Ask Colin: Planning


Photo by Samuel Lippke Studios

Wedding Costs: Where Should The Money Go?

The wedding budget covers more than just the reception food and beverage costs. You'll also have to consider these, among some others:

  • Invitations
  • Fees for the officiant and ceremony site
  • Wedding attire
  • Transportation
  • Flowers
  • Photography
  • Gifts for the attendants
  • Gratuities
  • Wedding Planner
  • Favors
  • Décor
  • Music
  • The honeymoon

We all know weddings can be expensive, and if you have never been exposed to the cost of hosting a special event in a hotel, restaurant or club, the price tag of a typical wedding reception may shock you. Whether your budget is large or small, however, your main objective is probably to squeeze the most value out of the dollars you have to spend. If you and your fiancé are paying for your own wedding, setting the budget should be a relatively straightforward process. Often, however, the bride's or groom's family is involved in paying for parts of the wedding. In this case, you should probably sit down with your parents and have a frank discussion about the wedding budget.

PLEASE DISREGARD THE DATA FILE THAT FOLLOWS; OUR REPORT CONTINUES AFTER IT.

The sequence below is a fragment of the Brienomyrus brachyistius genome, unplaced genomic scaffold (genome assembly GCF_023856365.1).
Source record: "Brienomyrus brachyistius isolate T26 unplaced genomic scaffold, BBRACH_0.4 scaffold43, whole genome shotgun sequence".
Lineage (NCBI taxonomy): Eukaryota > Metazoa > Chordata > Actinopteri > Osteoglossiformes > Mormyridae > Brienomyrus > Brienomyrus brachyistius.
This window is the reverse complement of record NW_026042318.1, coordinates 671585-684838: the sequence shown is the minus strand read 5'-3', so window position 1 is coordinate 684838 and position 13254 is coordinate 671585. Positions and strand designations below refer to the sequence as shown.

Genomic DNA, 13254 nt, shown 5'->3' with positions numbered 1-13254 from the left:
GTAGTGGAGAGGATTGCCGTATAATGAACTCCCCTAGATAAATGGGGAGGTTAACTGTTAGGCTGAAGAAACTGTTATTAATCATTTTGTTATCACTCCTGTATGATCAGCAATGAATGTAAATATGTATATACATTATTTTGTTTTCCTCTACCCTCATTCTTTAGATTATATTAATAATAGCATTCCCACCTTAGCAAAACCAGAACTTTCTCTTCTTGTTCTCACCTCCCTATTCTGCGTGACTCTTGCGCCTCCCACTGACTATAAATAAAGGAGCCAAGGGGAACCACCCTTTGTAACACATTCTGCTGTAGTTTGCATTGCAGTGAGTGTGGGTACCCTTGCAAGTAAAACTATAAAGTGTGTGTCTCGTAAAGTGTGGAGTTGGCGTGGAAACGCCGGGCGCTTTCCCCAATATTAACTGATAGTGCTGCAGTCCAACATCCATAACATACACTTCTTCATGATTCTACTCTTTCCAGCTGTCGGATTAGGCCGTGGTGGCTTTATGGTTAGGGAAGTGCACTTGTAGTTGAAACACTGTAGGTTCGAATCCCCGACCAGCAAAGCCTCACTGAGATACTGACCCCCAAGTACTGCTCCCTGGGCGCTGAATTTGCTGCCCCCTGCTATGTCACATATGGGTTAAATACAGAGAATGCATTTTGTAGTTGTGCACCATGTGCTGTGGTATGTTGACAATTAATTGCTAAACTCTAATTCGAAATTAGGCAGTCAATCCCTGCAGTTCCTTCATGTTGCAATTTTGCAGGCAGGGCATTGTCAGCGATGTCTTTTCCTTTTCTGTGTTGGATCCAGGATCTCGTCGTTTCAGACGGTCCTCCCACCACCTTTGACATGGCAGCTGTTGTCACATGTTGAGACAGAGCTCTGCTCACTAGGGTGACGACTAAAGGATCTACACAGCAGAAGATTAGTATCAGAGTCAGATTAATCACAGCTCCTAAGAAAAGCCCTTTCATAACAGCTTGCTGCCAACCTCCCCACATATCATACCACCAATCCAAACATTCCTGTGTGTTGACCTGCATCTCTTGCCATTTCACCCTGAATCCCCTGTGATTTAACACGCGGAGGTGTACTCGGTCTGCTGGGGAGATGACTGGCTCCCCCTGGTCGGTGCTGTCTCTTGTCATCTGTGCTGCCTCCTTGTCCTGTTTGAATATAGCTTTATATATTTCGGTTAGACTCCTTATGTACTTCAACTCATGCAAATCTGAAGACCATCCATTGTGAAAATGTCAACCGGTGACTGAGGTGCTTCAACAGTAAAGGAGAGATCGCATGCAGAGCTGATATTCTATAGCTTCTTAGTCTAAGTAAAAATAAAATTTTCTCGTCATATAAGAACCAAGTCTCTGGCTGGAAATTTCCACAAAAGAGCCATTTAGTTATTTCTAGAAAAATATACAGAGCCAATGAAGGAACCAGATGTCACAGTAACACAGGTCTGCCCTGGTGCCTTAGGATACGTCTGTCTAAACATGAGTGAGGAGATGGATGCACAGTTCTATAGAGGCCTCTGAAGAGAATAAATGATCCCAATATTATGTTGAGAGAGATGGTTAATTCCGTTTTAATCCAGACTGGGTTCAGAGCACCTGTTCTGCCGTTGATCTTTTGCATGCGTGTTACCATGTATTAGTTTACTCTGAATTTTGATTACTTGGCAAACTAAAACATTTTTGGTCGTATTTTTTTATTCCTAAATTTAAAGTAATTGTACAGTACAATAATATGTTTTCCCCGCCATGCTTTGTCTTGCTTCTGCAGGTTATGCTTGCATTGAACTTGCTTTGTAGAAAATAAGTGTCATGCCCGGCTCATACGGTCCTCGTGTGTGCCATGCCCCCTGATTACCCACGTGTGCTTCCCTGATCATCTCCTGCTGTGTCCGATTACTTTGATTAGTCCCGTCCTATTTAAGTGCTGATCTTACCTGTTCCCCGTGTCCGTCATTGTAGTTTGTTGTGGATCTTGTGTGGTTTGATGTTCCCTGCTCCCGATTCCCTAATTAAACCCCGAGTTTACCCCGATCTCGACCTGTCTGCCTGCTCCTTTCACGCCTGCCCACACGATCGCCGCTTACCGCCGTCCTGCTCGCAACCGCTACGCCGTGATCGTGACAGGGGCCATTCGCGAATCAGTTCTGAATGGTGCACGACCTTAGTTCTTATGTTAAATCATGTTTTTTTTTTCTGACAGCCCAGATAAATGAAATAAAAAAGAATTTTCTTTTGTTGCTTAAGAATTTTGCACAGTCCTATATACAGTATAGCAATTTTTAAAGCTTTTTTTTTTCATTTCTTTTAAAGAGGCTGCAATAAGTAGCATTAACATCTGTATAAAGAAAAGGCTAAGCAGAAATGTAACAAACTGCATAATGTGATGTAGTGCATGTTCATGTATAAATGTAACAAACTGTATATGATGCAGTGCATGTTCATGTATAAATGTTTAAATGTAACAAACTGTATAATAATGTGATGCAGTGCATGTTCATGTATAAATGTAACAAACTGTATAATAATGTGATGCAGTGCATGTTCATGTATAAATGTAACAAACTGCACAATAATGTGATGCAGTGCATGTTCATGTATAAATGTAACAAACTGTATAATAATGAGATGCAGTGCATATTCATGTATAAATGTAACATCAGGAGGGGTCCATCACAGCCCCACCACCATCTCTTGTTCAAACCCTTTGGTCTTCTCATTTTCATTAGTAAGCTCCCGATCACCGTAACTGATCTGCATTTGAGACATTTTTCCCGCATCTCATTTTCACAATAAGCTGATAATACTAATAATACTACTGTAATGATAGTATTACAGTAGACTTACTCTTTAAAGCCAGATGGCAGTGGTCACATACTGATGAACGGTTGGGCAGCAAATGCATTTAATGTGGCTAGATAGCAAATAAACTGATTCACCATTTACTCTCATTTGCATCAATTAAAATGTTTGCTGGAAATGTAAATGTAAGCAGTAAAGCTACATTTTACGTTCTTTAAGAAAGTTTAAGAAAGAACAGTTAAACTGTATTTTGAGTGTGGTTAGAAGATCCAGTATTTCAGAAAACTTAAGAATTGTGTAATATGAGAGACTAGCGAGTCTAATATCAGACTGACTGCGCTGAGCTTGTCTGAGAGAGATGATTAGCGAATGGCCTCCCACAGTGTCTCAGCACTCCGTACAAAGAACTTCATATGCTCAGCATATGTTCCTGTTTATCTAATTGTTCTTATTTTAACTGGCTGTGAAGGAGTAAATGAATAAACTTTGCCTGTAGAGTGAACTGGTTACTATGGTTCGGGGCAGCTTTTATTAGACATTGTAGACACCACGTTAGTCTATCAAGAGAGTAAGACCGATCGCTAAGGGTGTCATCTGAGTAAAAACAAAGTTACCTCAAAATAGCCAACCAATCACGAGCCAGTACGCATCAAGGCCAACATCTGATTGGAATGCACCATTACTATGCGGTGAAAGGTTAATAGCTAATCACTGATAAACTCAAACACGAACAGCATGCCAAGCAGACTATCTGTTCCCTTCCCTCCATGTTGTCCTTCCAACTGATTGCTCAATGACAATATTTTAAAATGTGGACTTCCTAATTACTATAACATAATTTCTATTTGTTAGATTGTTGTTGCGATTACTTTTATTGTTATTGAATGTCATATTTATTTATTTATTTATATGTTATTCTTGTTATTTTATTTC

The highest-cost items are generally food, beverages and equipment rentals, such as tents, tables, and chairs. So, being creative and controlled with your spending in these areas will have the most impact. Instead of skimping on the standard approach, make different, creative choices and you'll have a great celebration that fits your personality and budget.

My general philosophy is to do five things really well instead of 10 things poorly. The priorities are different for each couple. Some may know they want to splurge on the food and venue and not care much for professional photography or entertainment. Others may want to splurge on an open bar, but go DIY with decorations. Whatever your preference, be sure to decide together what you're willing to invest in and what can be cut back. As long as you're both honest about what's really important to you now, there will be fewer surprises (and arguments) in the future.

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